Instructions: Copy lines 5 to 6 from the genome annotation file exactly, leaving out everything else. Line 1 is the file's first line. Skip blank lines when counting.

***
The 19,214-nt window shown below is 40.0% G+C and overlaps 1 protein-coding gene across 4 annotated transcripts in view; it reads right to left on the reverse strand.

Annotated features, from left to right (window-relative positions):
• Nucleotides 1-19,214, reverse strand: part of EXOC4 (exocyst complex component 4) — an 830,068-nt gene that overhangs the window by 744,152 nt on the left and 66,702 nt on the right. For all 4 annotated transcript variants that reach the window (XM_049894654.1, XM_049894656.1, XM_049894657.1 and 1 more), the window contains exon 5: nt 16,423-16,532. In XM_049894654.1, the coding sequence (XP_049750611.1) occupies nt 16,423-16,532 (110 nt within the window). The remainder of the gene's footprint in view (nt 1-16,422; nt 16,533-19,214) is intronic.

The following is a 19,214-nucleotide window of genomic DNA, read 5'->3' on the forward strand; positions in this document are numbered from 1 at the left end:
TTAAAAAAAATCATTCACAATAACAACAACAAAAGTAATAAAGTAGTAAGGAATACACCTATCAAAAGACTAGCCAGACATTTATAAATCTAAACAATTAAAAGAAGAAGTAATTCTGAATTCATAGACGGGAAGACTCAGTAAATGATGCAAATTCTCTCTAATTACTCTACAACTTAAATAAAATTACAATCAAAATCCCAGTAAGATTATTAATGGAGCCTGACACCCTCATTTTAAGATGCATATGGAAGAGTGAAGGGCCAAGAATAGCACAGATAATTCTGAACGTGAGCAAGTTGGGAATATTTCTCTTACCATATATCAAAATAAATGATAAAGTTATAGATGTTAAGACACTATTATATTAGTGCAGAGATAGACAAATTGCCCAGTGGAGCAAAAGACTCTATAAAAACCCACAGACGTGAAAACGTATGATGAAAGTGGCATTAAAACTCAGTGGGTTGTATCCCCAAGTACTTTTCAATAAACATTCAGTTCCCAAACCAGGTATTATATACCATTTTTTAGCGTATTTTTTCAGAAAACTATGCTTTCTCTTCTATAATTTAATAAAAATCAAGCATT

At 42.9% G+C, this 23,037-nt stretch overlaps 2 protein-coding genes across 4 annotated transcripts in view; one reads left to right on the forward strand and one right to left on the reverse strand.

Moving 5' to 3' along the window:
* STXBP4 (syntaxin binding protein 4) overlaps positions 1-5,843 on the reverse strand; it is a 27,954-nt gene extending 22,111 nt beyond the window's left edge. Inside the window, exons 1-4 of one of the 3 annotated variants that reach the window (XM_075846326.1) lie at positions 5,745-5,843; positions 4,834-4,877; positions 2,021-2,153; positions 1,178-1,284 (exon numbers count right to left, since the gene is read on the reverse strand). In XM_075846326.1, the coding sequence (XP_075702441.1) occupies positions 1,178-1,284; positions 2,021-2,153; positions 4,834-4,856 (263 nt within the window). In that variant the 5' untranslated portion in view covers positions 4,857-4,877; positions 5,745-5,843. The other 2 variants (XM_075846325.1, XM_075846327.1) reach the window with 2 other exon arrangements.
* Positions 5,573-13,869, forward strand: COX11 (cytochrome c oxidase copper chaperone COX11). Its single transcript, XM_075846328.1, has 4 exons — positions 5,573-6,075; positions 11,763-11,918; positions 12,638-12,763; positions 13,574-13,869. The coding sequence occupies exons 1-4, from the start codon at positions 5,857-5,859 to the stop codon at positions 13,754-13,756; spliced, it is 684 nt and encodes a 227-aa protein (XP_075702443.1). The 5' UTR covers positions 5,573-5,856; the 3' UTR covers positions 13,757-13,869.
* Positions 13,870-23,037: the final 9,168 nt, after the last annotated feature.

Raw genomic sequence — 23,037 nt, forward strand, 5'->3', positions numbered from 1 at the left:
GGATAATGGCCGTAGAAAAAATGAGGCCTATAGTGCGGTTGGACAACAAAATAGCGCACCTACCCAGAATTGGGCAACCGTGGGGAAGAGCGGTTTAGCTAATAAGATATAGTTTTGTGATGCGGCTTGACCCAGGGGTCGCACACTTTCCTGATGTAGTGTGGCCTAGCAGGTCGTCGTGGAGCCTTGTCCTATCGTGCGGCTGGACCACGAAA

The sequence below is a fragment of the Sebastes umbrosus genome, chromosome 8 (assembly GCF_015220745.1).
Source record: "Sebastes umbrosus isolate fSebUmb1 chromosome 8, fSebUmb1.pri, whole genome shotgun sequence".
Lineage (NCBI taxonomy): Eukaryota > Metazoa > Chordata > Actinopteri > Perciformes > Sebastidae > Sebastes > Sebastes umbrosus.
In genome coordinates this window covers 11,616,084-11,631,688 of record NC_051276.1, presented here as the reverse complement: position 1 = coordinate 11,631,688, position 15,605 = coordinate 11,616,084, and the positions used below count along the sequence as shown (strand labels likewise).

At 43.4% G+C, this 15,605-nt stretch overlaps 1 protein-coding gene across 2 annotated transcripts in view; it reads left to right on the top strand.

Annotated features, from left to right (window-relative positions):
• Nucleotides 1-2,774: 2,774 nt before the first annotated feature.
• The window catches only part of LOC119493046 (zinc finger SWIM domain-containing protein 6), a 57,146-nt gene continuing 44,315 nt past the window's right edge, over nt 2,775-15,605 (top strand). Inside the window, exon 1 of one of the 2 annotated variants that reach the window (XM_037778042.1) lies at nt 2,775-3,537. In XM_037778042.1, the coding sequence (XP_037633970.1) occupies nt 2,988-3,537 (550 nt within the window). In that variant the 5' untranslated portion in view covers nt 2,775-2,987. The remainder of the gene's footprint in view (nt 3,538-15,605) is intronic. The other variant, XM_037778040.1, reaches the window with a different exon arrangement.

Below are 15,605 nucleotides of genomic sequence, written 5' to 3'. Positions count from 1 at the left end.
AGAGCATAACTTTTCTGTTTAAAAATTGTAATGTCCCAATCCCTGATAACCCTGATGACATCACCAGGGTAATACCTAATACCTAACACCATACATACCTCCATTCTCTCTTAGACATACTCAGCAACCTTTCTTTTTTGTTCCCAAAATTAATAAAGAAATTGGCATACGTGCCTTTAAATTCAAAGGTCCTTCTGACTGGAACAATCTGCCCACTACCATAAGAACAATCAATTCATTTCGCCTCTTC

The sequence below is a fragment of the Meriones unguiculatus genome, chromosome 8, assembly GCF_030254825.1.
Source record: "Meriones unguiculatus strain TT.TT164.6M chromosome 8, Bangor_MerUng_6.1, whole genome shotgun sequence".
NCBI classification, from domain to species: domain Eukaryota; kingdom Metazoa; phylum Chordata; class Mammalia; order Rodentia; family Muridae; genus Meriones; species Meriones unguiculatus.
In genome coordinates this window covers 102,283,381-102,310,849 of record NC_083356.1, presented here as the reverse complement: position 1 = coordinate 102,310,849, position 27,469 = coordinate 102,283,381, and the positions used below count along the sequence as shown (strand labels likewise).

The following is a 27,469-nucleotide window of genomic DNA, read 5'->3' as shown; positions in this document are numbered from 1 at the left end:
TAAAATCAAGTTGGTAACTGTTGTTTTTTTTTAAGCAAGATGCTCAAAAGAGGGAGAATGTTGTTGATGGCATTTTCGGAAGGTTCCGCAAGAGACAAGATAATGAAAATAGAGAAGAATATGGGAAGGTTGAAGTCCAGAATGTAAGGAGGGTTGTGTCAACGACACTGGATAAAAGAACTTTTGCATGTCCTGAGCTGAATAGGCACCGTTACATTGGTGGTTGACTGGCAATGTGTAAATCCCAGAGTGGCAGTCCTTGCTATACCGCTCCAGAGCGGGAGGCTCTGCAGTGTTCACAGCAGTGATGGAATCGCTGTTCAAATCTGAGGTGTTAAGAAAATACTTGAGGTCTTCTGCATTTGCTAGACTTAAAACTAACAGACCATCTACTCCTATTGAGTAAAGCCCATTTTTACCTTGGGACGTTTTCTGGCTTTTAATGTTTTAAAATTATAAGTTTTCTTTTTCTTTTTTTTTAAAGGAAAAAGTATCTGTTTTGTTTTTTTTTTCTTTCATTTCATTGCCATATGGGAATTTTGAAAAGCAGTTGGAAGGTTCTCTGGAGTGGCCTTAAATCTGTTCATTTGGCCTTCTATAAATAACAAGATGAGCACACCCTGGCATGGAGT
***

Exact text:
TTAAAAAAAATCATTCACAATAACAACAACAAAAGTAATAAAGTAGTAAGGAATACACCTATCAAAAGACTAGCCAGACATTTATAAATCTAAACAATTAAAAGAAGAAGTAATTCTGAATTCATAGACGGGAAGACTCAGTAAATGATGCAAATTCTCTCTAATTACTCTACAACTTAAATAAAATTACAATCAAAATCCCAGTAAGATTATTAATGGAGCCTGACACCCTCATTTTAAGATGCATATGGAAGAGTGAAGGGCCAAGAATAGCACAGATAATTCTGAACGTGAGCAAGTTGGGAATATTTCTCTTACCATATATCAAAATAAATGATAAAGTTATAGATGTTAAGACACTATTATATTAGTGCAGAGATAGACAAATTGCCCAGTGGAGCAAAAGACTCTATAAAAACCCACAGACGTGAAAACGTATGATGAAAGTGGCATTAAAACTCAGTGGGTTGTATCCCCAAGTACTTTTCAATAAACATTCAGTTCCCAAACCAGGTATTATATACCATTTTTTAGCGTATTTTTTCAGAAAACTATGCTTTCTCTTCTATAATTTAATAAAAATCAAGCATT

At 42.9% G+C, this 23,037-nt stretch overlaps 2 protein-coding genes across 4 annotated transcripts in view; one reads left to right on the forward strand and one right to left on the reverse strand.